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Maths, active learning and metacognition

An interesting article about a new book which explains how we learn to learn, and how to teach students how to think: “Critical Maths for Innovative Societies: The Role of Metacognitive Pedagogies”.

“College professors often point out that their students never learnt how to learn. Derek Cabrera was surprised to find that even the “cream of the crop of our education system” was not good at dealing with novel problems in unstructured assignments. As PISA shows, across OECD countries, about one in five students is able to solve only straightforward problems – if any – provided that they refer to familiar situations. Too often, we teach students what to think but not how to think.

Yet, there is an engine we can use for that and it is called metacognition, which means “thinking about your thinking”, and regulating it. Metacognitive pedagogies improve academic achievement: content knowledge and understanding, and the ability to handle routine and unfamiliar problems. And they also boost affective outcomes, reducing anxiety and improving motivation. Struggling students greatly benefit from these pedagogies, but not at the expense of higher achievers.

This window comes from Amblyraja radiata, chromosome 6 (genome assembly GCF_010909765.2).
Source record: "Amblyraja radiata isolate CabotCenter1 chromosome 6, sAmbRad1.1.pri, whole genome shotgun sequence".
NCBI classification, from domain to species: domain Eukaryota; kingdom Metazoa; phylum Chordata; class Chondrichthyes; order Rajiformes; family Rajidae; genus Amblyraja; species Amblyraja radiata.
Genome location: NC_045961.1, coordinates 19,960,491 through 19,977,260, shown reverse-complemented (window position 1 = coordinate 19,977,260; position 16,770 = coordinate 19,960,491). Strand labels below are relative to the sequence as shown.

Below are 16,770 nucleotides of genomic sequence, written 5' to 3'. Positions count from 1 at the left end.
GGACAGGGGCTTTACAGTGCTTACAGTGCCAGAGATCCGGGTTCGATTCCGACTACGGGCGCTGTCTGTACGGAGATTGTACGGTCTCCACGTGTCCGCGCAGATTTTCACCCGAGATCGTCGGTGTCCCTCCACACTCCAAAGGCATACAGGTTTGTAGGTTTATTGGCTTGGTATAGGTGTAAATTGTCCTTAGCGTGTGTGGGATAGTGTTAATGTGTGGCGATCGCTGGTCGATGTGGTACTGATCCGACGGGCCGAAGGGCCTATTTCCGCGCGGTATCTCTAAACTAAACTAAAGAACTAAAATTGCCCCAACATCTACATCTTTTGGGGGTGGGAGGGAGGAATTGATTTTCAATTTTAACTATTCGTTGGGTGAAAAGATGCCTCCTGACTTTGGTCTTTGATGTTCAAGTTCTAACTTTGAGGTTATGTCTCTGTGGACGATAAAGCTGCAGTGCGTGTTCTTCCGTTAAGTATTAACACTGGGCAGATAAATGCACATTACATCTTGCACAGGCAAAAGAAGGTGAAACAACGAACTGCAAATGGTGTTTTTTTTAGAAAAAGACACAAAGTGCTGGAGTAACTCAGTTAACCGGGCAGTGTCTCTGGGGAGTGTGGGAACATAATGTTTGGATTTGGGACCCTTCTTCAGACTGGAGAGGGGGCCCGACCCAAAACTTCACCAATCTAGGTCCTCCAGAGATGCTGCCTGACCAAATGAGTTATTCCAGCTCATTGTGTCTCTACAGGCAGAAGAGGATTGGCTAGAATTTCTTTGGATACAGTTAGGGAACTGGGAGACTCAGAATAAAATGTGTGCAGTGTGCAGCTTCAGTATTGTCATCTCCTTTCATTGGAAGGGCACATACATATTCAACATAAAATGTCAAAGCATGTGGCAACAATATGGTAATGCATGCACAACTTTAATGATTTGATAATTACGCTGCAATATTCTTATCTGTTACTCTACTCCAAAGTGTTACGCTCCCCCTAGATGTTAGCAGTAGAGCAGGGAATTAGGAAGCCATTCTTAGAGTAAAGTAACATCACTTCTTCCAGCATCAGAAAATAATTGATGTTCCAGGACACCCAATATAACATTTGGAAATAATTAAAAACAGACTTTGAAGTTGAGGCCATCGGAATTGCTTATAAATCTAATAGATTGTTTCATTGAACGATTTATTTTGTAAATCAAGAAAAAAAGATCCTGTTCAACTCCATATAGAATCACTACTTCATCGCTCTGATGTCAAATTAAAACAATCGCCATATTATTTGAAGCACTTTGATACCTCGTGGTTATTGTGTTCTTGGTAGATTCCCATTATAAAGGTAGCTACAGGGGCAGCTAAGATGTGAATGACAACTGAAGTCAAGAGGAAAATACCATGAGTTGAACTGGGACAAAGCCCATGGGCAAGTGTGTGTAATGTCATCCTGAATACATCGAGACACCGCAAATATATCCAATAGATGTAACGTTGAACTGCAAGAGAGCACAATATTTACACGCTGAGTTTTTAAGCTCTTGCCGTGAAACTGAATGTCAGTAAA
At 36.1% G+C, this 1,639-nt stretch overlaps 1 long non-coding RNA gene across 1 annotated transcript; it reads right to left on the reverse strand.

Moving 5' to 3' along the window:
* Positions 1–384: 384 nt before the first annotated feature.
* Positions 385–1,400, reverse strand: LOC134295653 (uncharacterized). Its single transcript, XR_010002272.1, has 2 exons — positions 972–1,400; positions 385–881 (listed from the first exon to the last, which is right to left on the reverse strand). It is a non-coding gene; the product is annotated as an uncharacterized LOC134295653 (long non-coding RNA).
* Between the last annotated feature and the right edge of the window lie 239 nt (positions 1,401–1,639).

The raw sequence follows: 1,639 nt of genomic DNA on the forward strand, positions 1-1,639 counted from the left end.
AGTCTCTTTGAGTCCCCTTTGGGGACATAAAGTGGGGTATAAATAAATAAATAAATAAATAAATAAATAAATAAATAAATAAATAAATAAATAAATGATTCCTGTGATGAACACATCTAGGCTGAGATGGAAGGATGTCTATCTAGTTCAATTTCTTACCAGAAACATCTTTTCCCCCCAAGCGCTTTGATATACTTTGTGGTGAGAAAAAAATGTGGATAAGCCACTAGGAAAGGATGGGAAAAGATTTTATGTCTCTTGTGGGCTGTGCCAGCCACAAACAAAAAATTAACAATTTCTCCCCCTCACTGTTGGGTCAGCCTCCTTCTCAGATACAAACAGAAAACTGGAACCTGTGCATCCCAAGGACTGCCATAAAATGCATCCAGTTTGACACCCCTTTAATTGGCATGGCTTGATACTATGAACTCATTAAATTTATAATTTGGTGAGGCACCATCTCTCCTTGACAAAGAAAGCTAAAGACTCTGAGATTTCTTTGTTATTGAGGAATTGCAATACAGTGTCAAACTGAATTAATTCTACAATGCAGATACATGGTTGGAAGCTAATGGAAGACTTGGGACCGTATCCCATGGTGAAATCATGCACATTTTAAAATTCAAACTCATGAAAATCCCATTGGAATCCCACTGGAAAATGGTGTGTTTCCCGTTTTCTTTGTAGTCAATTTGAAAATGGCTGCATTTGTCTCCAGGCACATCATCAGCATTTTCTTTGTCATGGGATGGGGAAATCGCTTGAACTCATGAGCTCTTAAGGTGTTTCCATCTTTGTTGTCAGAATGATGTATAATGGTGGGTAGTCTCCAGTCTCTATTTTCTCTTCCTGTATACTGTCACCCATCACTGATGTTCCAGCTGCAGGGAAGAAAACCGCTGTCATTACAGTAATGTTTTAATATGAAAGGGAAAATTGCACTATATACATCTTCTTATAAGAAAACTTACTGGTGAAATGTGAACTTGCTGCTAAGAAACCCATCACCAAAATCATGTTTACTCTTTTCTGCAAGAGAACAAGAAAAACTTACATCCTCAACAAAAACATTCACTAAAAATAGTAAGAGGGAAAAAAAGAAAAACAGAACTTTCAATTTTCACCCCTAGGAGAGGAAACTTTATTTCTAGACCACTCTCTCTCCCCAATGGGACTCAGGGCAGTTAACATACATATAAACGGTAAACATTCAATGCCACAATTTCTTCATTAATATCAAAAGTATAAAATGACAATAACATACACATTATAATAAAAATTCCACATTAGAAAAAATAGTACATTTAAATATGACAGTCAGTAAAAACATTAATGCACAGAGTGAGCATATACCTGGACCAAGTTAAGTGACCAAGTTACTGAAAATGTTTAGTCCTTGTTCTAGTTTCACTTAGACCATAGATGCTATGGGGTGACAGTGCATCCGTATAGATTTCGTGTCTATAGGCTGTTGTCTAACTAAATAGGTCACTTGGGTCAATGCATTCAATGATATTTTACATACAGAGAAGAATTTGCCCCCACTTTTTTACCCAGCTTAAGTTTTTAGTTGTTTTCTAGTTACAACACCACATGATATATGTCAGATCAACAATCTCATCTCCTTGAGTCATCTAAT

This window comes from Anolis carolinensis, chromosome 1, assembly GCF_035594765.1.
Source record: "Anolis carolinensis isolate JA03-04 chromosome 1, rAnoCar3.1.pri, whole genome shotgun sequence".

Metacognition is about taking ownership of your learning and maximising it. “It turns you from being a consumer of learning to being a researcher, a co-producer, an explorer and that’s a much more exciting, exhilarating world. You discover how to learn better” Stephen Heppell argues. He also points out that metacognition makes students “do 20% better – you get an extra Friday every week”.”